The C-terminal fragments ZEBRA175–245 and ZEBRA175–236/mut were expressed as untagged proteins in E. coli BL21 (DE3) cells using the same protocol as for the full-length protein. Cells were lysed in 20 mM Tris–HCl pH 6.8, 10 mM NaCl, 5 mM β-mercaptoethanol and 1 mM PMSF. Nucleic acids were removed from the cleared lysate by polyethyleneimine precipitation [0.3%(v/v)]. The protein was purified by SP Sepharose chromatography (Amersham) using a 0.01–1 M NaCl gradient. Fractions containing the ZEBRA fragment were pooled and subjected to ammonium sulfate precipitation [30%(w/v)]. The protein was resuspended in 20 mM Tris pH 7.5, 150 mM NaCl, 150 mM ammonium acetate, 5 mM DTT and 0.2 mM PMSF and purified by Superdex-75 (Pharmacia) chromatography.

2.3. Preparation of DNA duplex

DNA oligonucleotides were designed based on the promoter sequence of the EBV early lytic gene BSLF2/BMLF1, which is a natural target site of ZEBRA (Farrell et al., 1989 [triangle]). The oligonucleotides yielding the best crystals were 5′-AAGCACTGACTCATGAAGT-3′ and 5′-TACTTCATGAGTCAGTGCT-3′ (ZEBRA binds directly to the sequence in bold), which upon annealing generate a 19-mer duplex with a single-base overhang. Oligonucleotides chemically synthesized by BioSpring were dissolved in 10 mM NaOH and 100 mM NaCl and purified by MonoQ HR10/10 (Pharmacia) chromatography using a 0–1 M NaCl gradient (in 10 mM NaOH). Fractions were pooled and extensively dialysed against deionized water. Samples were further desalted by applying them onto a Econo-Pac 10DG (Biorad) column pre-equilibrated in deionized water. Samples were lyophilized to dryness and resuspended in H2O to a final concentration of 20 mg ml−1. Complementary oligonucleotides were mixed in a 1:1 molar ratio, heated to 368 K and annealed by slow cooling.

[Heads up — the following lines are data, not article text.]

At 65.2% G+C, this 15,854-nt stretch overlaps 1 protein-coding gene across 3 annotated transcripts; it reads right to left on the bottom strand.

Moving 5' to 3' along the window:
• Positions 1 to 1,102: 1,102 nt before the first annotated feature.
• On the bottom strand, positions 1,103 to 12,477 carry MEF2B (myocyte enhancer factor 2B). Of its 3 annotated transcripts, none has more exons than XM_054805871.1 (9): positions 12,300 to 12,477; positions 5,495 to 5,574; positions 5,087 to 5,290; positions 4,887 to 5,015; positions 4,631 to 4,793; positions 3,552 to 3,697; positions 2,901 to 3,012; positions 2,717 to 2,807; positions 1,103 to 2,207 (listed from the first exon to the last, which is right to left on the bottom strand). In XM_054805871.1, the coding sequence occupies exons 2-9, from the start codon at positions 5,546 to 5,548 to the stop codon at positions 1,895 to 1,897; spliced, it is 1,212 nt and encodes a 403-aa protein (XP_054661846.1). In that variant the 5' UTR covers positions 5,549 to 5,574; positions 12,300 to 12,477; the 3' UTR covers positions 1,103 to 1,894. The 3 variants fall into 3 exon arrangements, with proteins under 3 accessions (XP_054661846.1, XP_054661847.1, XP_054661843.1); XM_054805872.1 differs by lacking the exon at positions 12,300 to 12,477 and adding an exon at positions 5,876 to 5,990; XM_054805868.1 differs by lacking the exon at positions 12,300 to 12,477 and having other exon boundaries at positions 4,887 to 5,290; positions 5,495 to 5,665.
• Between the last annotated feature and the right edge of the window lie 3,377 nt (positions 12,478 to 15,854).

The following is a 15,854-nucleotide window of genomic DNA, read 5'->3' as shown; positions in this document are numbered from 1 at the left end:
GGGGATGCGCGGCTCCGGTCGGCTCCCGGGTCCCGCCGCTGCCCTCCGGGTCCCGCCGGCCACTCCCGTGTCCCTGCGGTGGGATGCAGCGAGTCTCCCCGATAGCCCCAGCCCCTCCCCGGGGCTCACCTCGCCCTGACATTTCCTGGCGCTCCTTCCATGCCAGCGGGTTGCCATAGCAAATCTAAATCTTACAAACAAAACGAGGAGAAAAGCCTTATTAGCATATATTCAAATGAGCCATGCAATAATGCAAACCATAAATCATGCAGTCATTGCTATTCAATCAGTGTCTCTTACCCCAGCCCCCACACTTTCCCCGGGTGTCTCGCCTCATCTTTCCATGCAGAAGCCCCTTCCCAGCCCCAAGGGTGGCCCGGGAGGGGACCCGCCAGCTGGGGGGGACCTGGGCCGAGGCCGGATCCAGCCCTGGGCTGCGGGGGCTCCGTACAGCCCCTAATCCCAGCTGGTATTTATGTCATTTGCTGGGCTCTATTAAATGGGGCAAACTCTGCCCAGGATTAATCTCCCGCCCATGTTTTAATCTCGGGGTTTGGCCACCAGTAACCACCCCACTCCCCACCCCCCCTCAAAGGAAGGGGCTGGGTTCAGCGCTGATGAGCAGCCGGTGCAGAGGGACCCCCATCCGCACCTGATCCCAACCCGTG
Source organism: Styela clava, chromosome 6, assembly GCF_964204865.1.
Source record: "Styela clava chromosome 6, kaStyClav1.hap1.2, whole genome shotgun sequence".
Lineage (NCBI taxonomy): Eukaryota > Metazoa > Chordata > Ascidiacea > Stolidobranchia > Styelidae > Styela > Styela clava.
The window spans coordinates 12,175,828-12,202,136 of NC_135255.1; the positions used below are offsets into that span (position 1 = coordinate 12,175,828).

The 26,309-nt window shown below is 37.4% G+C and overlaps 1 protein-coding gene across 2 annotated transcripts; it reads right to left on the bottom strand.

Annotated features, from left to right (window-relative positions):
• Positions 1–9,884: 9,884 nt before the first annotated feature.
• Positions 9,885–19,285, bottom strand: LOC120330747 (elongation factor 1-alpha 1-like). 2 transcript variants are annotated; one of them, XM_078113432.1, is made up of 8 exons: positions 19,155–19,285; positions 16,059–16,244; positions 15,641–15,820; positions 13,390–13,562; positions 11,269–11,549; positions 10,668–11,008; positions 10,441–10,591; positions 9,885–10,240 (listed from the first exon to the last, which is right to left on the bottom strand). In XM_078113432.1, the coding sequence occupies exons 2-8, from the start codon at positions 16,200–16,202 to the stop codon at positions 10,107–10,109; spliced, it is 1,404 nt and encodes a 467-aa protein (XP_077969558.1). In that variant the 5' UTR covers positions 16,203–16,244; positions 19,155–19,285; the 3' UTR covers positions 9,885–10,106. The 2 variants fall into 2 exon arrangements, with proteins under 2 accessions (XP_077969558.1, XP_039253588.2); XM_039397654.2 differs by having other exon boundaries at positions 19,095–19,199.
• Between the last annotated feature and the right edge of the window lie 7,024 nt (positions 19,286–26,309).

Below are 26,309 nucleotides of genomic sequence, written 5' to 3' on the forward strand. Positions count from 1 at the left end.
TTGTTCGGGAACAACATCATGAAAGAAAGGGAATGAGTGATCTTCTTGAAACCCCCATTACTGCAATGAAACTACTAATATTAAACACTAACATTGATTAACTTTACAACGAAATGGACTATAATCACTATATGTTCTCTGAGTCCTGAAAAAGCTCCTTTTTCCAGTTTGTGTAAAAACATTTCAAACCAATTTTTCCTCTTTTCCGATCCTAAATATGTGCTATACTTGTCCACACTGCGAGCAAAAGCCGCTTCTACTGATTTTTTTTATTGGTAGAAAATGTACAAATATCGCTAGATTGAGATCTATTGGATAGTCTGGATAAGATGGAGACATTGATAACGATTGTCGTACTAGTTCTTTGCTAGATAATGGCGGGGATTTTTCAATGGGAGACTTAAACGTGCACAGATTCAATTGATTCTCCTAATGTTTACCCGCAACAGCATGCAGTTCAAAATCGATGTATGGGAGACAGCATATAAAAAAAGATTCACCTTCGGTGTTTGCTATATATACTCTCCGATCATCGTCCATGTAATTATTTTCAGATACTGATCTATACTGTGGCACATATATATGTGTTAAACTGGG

2.4. Crystallization